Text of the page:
Semi-supervised Detector Training with Prototypes for Vehicle Detection

Research output: Chapter in Book/Report/Conference proceedingConference contributionResearchpeer-review

Abstract

Abstract— Adapting detectors to new datasets is needed in scenarios where a user has a specific dataset that contains novel classes or is recorded in a setting where a pretrained detector fails. While detectors based on Convolutional Neural Networks (CNNs) are state-of-the-art and nowadays publicly available, they suffer from bad generalization capabilities when applied on datasets that notably differ from the one they were trained on. Finetuning the detector is only possible if the dataset is large enough to not destroy the underlying feature representation. We propose a method where only a few prototypes are labeled for training in a semi-supervised manner. In particular, we separate the detection from the classification step to avoid impairing the bounding box proposal generation. Our trained prototype classification network provides labels to automatically source a large dataset containing 20 to 30 times more samples without further supervision, which we then use to train a more powerful network. We evaluate our method on a private vehicle dataset with six classes and show that evaluating on a previously unseen recording site we can gain an accuracy increase of 9% at same precision and recall levels. We further show that finetuning with as few as 25 labeled samples per class doubles accuracy compared to directly using pretrained features for nearest neighbor classification.
Original languageEnglish
Title of host publication2019 IEEE Intelligent Transportation Systems Conference, ITSC 2019
PublisherInstitute of Electrical and Electronics Engineers
Number of pages6
Publication statusAccepted/In press - Jun 2019
Event22nd IEEE International Conference on Intelligent Transportation Systems - Auckland, New Zealand
Duration: 27 Oct 201930 Oct 2019
https://www.itsc2019.org/

Conference

Conference22nd IEEE International Conference on Intelligent Transportation Systems
Abbreviated titleITSC 2019
CountryNew Zealand
CityAuckland
Period27/10/1930/10/19
Internet address

Cite this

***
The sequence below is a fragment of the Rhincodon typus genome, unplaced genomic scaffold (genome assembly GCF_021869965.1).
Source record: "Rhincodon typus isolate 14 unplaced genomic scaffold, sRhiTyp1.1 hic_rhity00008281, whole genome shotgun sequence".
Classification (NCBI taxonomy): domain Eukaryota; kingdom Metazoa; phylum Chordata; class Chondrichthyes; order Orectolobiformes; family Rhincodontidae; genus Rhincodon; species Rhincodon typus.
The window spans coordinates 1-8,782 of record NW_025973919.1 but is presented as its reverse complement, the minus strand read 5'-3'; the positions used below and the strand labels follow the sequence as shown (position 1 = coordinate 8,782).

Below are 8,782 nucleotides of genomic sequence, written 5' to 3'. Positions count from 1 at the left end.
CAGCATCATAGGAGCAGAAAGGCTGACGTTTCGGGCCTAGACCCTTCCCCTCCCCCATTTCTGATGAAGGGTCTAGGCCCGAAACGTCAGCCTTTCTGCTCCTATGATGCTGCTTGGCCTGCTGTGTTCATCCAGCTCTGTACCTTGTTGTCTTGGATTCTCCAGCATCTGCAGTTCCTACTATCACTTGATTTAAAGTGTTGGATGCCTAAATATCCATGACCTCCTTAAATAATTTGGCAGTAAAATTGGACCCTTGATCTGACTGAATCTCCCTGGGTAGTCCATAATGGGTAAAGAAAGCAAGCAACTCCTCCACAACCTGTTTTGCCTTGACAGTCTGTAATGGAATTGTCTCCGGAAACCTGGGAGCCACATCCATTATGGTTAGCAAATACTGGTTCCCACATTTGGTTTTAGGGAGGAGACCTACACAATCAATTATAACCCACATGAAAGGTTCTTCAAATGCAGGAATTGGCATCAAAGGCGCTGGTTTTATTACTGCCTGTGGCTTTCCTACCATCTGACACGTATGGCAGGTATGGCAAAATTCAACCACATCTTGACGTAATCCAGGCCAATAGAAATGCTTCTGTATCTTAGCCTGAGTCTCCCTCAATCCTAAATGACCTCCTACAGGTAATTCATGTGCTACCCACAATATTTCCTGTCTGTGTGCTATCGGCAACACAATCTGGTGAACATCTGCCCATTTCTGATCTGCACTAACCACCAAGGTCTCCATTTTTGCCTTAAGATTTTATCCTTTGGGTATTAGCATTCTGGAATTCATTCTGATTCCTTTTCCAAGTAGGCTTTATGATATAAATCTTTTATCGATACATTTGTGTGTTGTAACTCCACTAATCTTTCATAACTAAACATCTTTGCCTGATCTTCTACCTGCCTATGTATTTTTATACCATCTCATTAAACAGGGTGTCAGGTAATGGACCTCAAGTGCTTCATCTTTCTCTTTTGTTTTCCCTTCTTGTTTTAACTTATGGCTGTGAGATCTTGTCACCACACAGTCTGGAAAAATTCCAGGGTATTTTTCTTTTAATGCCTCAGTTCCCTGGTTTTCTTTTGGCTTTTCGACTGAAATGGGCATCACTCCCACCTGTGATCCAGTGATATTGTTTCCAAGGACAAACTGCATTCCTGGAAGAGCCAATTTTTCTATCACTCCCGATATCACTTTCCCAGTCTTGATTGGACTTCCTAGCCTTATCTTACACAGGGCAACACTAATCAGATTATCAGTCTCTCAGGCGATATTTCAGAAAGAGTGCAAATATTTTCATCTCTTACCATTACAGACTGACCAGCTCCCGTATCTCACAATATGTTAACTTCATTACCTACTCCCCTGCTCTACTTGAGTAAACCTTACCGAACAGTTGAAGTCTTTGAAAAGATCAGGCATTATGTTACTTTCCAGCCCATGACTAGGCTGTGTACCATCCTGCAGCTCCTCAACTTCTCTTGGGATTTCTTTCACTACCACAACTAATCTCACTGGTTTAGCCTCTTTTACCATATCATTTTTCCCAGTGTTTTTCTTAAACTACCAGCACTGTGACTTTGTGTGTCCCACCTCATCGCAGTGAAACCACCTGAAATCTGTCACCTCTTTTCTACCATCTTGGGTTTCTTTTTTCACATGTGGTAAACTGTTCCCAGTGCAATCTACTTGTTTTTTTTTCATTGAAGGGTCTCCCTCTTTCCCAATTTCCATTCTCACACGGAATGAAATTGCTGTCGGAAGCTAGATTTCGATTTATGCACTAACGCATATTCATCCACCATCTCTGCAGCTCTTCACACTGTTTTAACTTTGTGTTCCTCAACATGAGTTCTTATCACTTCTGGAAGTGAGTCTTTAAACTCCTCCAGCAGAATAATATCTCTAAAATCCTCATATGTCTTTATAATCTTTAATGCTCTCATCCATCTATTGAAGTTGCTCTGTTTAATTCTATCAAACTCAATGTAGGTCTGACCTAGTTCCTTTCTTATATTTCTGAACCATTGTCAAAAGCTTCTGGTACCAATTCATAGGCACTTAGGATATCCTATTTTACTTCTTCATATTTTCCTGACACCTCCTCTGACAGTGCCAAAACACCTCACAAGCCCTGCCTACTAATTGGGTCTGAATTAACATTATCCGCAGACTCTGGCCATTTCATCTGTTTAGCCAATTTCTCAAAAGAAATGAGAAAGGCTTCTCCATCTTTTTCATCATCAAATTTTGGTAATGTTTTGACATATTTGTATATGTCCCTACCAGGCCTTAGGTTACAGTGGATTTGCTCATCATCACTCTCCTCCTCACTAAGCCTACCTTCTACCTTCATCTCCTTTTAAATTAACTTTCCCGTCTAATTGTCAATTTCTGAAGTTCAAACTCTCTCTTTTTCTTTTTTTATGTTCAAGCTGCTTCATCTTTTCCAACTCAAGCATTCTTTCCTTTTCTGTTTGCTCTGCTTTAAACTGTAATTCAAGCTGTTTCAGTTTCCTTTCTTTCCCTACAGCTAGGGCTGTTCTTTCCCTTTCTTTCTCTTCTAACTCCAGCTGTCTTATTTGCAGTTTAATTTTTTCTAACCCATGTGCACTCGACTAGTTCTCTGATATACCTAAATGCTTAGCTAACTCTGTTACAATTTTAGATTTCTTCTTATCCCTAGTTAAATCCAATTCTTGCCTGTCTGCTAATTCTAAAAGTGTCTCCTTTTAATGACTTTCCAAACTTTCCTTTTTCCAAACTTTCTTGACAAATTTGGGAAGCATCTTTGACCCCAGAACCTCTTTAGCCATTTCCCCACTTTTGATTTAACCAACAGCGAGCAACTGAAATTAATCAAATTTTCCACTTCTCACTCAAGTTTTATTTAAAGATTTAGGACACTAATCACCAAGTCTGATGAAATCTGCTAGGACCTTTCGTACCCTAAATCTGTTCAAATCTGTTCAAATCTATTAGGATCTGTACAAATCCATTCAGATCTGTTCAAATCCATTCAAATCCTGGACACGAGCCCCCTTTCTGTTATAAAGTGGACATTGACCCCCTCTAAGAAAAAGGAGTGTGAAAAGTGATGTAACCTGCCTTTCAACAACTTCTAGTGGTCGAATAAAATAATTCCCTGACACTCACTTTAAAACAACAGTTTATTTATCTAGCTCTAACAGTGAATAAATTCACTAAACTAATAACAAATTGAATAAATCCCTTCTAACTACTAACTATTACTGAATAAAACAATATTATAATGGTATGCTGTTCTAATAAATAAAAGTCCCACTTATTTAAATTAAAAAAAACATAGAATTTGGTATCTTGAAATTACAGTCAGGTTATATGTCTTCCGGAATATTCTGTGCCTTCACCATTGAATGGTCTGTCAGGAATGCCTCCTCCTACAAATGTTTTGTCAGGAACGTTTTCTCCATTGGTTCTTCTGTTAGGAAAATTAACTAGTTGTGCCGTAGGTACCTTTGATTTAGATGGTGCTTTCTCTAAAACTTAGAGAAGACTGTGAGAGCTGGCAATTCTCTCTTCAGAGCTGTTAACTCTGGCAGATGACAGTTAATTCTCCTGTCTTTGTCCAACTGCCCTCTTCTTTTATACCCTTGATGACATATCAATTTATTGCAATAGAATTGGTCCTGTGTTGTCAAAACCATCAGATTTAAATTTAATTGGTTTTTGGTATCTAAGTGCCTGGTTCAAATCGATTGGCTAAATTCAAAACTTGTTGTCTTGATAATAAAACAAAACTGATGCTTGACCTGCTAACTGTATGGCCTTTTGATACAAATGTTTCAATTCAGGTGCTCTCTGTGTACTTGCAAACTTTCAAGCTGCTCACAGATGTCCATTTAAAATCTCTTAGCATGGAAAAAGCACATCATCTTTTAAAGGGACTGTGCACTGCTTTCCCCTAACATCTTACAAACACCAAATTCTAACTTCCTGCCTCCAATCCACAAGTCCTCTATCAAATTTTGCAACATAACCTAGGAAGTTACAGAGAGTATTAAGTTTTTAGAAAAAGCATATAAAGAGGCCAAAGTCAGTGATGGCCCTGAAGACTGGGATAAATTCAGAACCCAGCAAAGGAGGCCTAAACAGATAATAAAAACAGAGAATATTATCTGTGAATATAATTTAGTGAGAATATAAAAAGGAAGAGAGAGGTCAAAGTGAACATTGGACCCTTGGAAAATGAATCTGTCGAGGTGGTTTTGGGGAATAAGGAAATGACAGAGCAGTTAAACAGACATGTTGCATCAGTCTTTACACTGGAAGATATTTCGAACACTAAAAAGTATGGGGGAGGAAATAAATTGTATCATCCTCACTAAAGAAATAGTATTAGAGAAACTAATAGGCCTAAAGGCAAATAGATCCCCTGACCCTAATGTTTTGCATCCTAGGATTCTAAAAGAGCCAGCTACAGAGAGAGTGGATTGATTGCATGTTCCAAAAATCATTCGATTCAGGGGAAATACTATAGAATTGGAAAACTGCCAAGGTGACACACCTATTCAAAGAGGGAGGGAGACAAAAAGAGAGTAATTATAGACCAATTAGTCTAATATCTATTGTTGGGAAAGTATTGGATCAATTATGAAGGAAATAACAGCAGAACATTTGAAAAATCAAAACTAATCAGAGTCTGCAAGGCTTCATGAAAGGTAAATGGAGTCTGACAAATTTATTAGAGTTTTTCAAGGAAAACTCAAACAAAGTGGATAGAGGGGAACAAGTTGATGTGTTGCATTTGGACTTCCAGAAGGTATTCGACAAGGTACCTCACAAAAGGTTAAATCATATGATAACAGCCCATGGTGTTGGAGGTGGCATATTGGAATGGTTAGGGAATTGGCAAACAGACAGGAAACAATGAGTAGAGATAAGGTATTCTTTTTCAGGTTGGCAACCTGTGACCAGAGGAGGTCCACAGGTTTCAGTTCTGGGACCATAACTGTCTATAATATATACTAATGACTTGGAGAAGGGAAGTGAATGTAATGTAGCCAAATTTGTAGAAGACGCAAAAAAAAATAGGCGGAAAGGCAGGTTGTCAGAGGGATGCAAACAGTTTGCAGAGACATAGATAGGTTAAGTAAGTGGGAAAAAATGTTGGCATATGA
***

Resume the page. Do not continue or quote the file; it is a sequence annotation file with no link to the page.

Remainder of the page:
Waltner, G., Opitz, M., Krispel, G., Possegger, H., & Bischof, H. (Accepted/In press). Semi-supervised Detector Training with Prototypes for Vehicle Detection. In 2019 IEEE Intelligent Transportation Systems Conference, ITSC 2019 Institute of Electrical and Electronics Engineers.

Semi-supervised Detector Training with Prototypes for Vehicle Detection. / Waltner, Georg; Opitz, Michael; Krispel, Georg; Possegger, Horst; Bischof, Horst.

2019 IEEE Intelligent Transportation Systems Conference, ITSC 2019. Institute of Electrical and Electronics Engineers, 2019.

Research output: Chapter in Book/Report/Conference proceedingConference contributionResearchpeer-review

Waltner, G, Opitz, M, Krispel, G, Possegger, H & Bischof, H 2019, Semi-supervised Detector Training with Prototypes for Vehicle Detection. in 2019 IEEE Intelligent Transportation Systems Conference, ITSC 2019. Institute of Electrical and Electronics Engineers, 22nd IEEE International Conference on Intelligent Transportation Systems, Auckland, New Zealand, 27/10/19.
Waltner G, Opitz M, Krispel G, Possegger H, Bischof H. Semi-supervised Detector Training with Prototypes for Vehicle Detection. In 2019 IEEE Intelligent Transportation Systems Conference, ITSC 2019. Institute of Electrical and Electronics Engineers. 2019
Waltner, Georg ; Opitz, Michael ; Krispel, Georg ; Possegger, Horst ; Bischof, Horst. / Semi-supervised Detector Training with Prototypes for Vehicle Detection. 2019 IEEE Intelligent Transportation Systems Conference, ITSC 2019. Institute of Electrical and Electronics Engineers, 2019.
@inproceedings{04423cd665254ab29043bbe10c1fca8a,
title = "Semi-supervised Detector Training with Prototypes for Vehicle Detection",